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[$2.8 to 4 billion in foreign direct investment (FDI) debt is sold by the U.S. everyday just to keep the federal government operating. How much debt do you take on just to keep your life functioning?

There are alternatives, but none that are simple or do the work for you. The re-localization of life on every level – from food to finances to “vacations” – is the only solution that is sustainable in any significant sense. To get to that point it is necessary to get out of debt. – MK]


By Carolyn Baker, Ph.D.

© Copyright 2006, From The Wilderness Publications,  All Rights Reserved. This story may NOT be posted on any Internet web site without express written permission. Contact May be circulated, distributed or transmitted for non-profit purposes only.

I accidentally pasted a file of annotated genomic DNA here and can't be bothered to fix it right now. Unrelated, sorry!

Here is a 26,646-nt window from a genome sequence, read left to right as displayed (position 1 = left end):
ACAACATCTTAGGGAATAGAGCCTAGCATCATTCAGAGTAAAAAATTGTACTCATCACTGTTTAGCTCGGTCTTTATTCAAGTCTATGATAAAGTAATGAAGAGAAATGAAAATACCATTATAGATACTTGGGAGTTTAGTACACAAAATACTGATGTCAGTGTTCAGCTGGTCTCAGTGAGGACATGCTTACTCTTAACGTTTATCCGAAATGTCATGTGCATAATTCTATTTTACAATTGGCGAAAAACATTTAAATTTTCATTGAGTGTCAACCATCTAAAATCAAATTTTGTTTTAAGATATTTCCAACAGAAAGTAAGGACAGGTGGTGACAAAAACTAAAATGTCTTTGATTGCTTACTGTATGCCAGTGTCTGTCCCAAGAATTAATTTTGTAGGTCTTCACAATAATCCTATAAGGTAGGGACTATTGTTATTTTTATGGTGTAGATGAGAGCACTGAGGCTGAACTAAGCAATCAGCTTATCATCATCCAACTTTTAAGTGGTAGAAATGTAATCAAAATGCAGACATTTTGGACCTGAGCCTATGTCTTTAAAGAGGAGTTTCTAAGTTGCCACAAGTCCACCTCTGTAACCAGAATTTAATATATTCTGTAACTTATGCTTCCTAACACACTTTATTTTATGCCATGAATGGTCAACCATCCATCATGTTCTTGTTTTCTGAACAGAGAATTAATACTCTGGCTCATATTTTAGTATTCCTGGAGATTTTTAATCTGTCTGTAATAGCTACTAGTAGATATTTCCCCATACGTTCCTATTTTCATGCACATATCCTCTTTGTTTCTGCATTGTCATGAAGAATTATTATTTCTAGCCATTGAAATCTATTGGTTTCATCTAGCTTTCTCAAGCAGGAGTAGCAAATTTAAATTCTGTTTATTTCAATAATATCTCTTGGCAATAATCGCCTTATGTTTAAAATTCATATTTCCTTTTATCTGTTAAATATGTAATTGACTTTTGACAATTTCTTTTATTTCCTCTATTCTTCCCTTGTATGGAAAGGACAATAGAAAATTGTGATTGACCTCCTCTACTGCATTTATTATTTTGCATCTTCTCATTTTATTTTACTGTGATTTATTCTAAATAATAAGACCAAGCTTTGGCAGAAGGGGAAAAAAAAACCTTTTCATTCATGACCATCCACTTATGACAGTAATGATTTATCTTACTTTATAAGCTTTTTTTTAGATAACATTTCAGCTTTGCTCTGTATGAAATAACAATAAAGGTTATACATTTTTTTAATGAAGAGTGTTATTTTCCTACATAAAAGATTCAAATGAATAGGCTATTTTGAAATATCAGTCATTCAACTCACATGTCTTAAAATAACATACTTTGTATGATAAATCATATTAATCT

Never before have political leaders urged such large-scale indebtedness on American consumers to rally the economy.

Kevin Phillips, in American Theocracy: The Peril and Politics Of Radical Religion, Oil, and Borrowed Money In The Twenty-First Century

August 11th 2006, 2:03[PST] - In a recent conversation with a friend, a married mother of three, she anxiously confided that although she has never been scared about money in her entire adult life, she now, in her mid-forties, finds herself feeling terrified. “Sometimes I wonder,” she said tentatively, “if it’s our own fault or if it’s the world we now live in. I’ve never worked harder in my life, but I’ve never found myself and my family falling so far behind financially.”